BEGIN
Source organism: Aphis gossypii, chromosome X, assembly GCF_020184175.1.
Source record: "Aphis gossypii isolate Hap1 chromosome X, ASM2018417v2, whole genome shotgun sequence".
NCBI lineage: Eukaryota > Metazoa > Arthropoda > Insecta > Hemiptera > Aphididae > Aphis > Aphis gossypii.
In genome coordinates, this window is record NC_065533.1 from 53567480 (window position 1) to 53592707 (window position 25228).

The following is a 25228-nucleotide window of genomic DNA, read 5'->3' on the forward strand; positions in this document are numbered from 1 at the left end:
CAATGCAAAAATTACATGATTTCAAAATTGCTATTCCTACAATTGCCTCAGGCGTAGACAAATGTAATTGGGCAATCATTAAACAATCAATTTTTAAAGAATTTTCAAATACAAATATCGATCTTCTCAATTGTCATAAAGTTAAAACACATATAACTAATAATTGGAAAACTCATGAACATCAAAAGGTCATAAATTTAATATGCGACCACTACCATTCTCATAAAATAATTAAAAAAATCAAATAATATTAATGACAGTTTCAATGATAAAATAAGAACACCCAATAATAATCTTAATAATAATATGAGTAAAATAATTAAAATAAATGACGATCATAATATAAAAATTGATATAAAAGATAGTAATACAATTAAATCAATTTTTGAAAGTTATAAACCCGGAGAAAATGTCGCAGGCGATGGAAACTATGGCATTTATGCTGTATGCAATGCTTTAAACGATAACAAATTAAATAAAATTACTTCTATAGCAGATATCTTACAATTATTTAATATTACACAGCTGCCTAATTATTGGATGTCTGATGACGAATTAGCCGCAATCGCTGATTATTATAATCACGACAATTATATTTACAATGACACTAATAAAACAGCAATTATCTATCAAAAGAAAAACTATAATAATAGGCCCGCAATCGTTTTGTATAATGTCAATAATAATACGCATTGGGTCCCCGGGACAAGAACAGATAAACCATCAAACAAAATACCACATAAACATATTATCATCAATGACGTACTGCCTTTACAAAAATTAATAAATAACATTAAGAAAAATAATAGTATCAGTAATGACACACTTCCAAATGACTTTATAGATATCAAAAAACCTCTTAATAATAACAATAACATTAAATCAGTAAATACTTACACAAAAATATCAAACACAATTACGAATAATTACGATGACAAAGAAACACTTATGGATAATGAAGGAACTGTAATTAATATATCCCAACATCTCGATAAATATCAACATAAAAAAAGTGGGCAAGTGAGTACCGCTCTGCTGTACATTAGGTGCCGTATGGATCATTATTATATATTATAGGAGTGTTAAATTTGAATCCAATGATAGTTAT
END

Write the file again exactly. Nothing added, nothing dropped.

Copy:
Source organism: Aphis gossypii, chromosome X, assembly GCF_020184175.1.
Source record: "Aphis gossypii isolate Hap1 chromosome X, ASM2018417v2, whole genome shotgun sequence".
NCBI lineage: Eukaryota > Metazoa > Arthropoda > Insecta > Hemiptera > Aphididae > Aphis > Aphis gossypii.
In genome coordinates, this window is record NC_065533.1 from 53567480 (window position 1) to 53592707 (window position 25228).

The following is a 25228-nucleotide window of genomic DNA, read 5'->3' on the forward strand; positions in this document are numbered from 1 at the left end:
CAATGCAAAAATTACATGATTTCAAAATTGCTATTCCTACAATTGCCTCAGGCGTAGACAAATGTAATTGGGCAATCATTAAACAATCAATTTTTAAAGAATTTTCAAATACAAATATCGATCTTCTCAATTGTCATAAAGTTAAAACACATATAACTAATAATTGGAAAACTCATGAACATCAAAAGGTCATAAATTTAATATGCGACCACTACCATTCTCATAAAATAATTAAAAAAATCAAATAATATTAATGACAGTTTCAATGATAAAATAAGAACACCCAATAATAATCTTAATAATAATATGAGTAAAATAATTAAAATAAATGACGATCATAATATAAAAATTGATATAAAAGATAGTAATACAATTAAATCAATTTTTGAAAGTTATAAACCCGGAGAAAATGTCGCAGGCGATGGAAACTATGGCATTTATGCTGTATGCAATGCTTTAAACGATAACAAATTAAATAAAATTACTTCTATAGCAGATATCTTACAATTATTTAATATTACACAGCTGCCTAATTATTGGATGTCTGATGACGAATTAGCCGCAATCGCTGATTATTATAATCACGACAATTATATTTACAATGACACTAATAAAACAGCAATTATCTATCAAAAGAAAAACTATAATAATAGGCCCGCAATCGTTTTGTATAATGTCAATAATAATACGCATTGGGTCCCCGGGACAAGAACAGATAAACCATCAAACAAAATACCACATAAACATATTATCATCAATGACGTACTGCCTTTACAAAAATTAATAAATAACATTAAGAAAAATAATAGTATCAGTAATGACACACTTCCAAATGACTTTATAGATATCAAAAAACCTCTTAATAATAACAATAACATTAAATCAGTAAATACTTACACAAAAATATCAAACACAATTACGAATAATTACGATGACAAAGAAACACTTATGGATAATGAAGGAACTGTAATTAATATATCCCAACATCTCGATAAATATCAACATAAAAAAAGTGGGCAAGTGAGTACCGCTCTGCTGTACATTAGGTGCCGTATGGATCATTATTATATATTATAGGAGTGTTAAATTTGAATCCAATGATAGTTAT